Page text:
We like to talk about how OBP is life, life is OBP, yadda yadda yadda, right? Well, who are the real answers for those clubs looking for OBP-related help in their lineups? Some of these are obvious, some less so, and some are being touted as solutions but may not be quite the right answer. Taking a cue from Mr. Jaffe earlier in this series, let’s start off with a table that breaks these into two categories, the guys who can play positions, and the ones who really shouldn’t, who you might want to pick the phone and ask after if you’re willing to swing a deal, and finally the already-signed Official OBP Hero of 2009, Bobby Abreu (props to Tony Reagins and company for cutting to the chase). Then, we’ll work down into the individual cases and their respective or putative merits.
2010 2009 UBBr Dude Pos Age PA OBP EqA + HBPr 2008? Nick Johnson 1B 31 574 .426 .301 .186 .224 Craig Counsell 2B 39 459 .357 .275 .105 .166 Felipe Lopez 2B 30 680 .383 .284 .101 .083 Chone Figgins 3B 32 729 .395 .277 .140 .119 Marco Scutaro SS 34 680 .379 .279 .138 .105 Coco Crisp CF 30 215 .336 .255 .135 .088 Mike Cameron CF 37 628 .342 .281 .121 .116 Jason Bay LF 31 638 .384 .299 .155 .121 Johnny Damon LF 36 626 .365 .292 .115 .104 Gregg Zaun C 39 296 .345 .257 .115 .132 Eric Hinske 4C 32 224 .348 .273 .138 .106 Jim Thome DH 39 434 .366 .280 .152 .143 Hideki Matsui DH 36 528 .367 .293 .127 .093 Gary Sheffield DH 41 312 .372 .292 .125 .124 Dan Uggla 2B 30 668 .354 .280 .142 .128 Brad Hawpe RF 31 588 .384 .296 .129 .128 Milton Bradley OF 32 473 .378 .271 .154 .149 Bobby Abreu OF 36 667 .390 .286 .132 .105
With a couple of noteworthy exceptions,* these are the top free agents in the admittedly abstract unintentional walk rate plus HBP rate in 2009, with a reminder of what their rates were in 2008. I take all that as more than a little interesting, given that these aren’t just a generally old group of players, but also one with a lot of combustibility. Johnson, Figgins, and Crisp have all missed significant time to injury, which might lower their base compensation rates, for example. That might make them more attractive, and it might not, but for the savvy OBP shopper, it might also suggest some creative playing time-driven deals for Johnson and Crisp-Figgins is probably in great shape, given his leadoff man’s rep.
First off, Johnson’s the obvious “best of class” prize-winner. Add in that he’s not a butcher around the bag, and unburdened with a rep as an RBI guy, and he becomes that odd Eddie Yost-style solution for a team that needs baserunners, an OBP contributor at a corner you can stick up in the second slot of an order, allowing you to stop farting around with slappy middle infielders giving play-by-play announcers too many opportunities to go through the motions talking about productive outs. A walk moves runners up quite nicely, after all. Among the more ambitious clubs, the Mets, Braves, Diamondbacks, and Giants could certainly use him, but he’d also help the Yankees, Rangers, or White Sox as a DH.
Considering the choices of F-Lop and Craig Counsell, it’s interesting how quickly some seem to have forgotten Lopez’s wild inconsistencies in performance. Getting into a funk as a National might seem forgiveable, but it’s not exactly to his credit, and the vagaries of his performance hasn’t been a question of his position-Lopez’s carer walk rate at second is lower than when he was tasked with playing short. I guess I see inconsistency, a lofty line-drive rate in ’09, and the virtues of playing in a bandbox for a good chunk of the season, and take all that as cause to moderate my enthusiasm for him. If it’s a low-end deal, a year-plus-option deal, that works, but a peek into the periscope says, “thar be dragons.” Similarly, Counsell’s age suggests a middling sort of offer for a middling sort of solution-he’s valuable, but for how much longer?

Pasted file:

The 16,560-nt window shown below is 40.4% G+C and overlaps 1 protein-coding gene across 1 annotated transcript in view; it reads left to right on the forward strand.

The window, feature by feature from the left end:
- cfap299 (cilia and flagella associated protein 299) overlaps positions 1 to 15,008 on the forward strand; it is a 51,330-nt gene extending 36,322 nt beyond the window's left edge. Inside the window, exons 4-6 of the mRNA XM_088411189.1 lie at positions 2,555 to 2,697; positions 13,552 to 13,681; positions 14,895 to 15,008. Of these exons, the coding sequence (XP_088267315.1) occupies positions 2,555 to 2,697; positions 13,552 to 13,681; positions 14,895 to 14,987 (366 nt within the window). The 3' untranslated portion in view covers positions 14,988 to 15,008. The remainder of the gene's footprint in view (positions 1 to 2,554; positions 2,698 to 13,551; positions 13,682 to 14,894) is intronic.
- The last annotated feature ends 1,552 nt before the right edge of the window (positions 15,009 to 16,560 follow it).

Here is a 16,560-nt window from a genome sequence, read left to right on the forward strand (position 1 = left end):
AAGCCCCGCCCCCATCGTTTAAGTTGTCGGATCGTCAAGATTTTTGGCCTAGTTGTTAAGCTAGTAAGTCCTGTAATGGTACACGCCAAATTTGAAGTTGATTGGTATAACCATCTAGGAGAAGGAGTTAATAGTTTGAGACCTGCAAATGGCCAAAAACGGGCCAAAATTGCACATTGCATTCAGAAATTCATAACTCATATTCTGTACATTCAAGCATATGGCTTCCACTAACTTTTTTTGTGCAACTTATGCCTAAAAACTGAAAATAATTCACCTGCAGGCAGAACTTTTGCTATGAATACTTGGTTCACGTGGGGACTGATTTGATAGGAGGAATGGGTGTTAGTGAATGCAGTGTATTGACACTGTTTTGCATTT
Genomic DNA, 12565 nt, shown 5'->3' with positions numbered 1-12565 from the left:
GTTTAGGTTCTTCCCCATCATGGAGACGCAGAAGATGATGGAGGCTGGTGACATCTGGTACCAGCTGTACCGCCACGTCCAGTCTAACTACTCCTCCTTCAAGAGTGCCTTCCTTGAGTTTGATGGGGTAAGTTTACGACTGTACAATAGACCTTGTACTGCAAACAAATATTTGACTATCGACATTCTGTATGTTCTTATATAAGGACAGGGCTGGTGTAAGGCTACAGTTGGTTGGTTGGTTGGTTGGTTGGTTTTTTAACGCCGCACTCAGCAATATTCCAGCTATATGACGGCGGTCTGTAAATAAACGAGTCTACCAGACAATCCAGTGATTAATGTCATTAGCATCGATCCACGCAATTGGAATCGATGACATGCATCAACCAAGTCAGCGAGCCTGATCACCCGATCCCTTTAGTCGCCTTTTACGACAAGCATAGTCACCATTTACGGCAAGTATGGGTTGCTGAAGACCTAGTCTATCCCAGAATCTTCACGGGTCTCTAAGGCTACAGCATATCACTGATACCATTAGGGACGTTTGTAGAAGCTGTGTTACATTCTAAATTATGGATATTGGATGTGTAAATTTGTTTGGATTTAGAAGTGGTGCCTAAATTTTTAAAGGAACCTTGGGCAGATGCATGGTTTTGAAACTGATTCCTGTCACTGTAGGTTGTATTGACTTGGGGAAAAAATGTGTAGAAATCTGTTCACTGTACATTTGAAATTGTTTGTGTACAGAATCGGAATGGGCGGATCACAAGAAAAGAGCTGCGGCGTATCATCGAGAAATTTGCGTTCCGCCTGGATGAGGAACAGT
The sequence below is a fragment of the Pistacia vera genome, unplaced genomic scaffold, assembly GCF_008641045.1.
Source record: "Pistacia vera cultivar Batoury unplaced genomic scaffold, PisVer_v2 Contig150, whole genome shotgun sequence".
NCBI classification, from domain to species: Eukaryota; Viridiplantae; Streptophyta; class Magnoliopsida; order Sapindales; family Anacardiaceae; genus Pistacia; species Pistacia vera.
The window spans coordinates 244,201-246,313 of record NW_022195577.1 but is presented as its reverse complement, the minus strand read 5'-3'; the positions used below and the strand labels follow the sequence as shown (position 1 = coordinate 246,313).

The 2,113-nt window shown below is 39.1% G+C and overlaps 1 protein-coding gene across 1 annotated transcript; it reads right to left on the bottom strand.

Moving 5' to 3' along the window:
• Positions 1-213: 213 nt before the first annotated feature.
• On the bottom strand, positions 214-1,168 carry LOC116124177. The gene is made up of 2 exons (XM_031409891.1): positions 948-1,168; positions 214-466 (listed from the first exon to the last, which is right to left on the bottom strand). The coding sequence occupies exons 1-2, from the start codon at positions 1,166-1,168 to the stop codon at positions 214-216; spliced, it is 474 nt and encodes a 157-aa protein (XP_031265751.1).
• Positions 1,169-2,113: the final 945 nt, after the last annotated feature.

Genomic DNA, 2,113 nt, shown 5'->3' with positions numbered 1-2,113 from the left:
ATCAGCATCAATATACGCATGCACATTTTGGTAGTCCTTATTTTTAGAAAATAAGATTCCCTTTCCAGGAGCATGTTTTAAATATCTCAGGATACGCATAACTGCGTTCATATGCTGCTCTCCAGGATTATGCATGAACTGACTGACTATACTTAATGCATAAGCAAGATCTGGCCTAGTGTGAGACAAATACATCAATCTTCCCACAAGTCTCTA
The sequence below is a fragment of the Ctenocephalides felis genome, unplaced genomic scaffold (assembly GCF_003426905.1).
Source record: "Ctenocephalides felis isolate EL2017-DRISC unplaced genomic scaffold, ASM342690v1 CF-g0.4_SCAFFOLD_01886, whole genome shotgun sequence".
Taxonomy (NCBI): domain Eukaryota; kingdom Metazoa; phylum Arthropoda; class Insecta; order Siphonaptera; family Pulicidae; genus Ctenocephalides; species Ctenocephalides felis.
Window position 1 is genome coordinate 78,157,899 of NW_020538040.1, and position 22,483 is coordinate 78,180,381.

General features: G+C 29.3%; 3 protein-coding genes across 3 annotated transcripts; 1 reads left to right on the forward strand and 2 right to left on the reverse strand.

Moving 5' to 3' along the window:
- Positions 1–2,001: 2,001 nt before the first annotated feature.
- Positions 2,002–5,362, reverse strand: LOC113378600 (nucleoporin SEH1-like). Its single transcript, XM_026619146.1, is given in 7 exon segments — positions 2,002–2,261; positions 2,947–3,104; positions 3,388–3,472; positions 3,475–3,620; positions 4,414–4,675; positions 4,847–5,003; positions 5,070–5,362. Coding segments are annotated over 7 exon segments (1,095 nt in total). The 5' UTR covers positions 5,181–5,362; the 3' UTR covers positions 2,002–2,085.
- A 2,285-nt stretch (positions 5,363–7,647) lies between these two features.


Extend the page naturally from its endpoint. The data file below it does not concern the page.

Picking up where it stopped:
I’ve taken flak in the past for piping up for Figgins-apparently my anticipating a better 2009 from him over Adrian Beltre was controversial in some circles-but his rate of reaching base via freebies or taking one for the team seems to be a relatively stable asset, no differently than his consistently above-average BABIPs or line-drive rates. A reflexive assertion on the subject of regression is all well and good, but Figgins has been better than league-average in all of these things, and there comes a point in time to accept that this is part of his skill set. Is he worth an eight-figure-per-annum deal? I’m glad that isn’t a question I have to answer, because the market for known quanitities atop the order isn’t cheap, and Figgins has lost chunks of the 2007 and 2008 seasons to injury. However, add in his virtues as a third baseman, and he makes for a fine fit-at a price.
It’s probably cussedness, but I guess the overreaction to Marco Scutaro’s bugging me. A lot depends on the price at which he’s signed, of course, considering he’s coming off of an obvious career year, he could be disappointing and useful all at once. Considering that in the last two years-his first two as an everyday player-his power output wasn’t extraordinary relative to his body of work in Oakland, yet he achieved a career-high walk rate in 2009. As a seemingly odd combination of someone who hits more fly balls than grounders and has managed an average or better line-drive rate in each of the last four seasons, and as a player who even in his “down years” manages to walk better than nine percent of the time, he could be the odd sort of fit with a team in a hitter’s park looking for middle infield help, certainly better than more-in-vogue F-Lop and Counsell. It’s interesting that his walk rate seems to take a particular hit in “man on first” situations-maybe he’s just better off not futzing around with the little man’s game, and protecting or advancing runners? If he succeeds in frightening the Jays off from an arbitration offer by suggesting he’d accept, the market for him gets a little more interesting.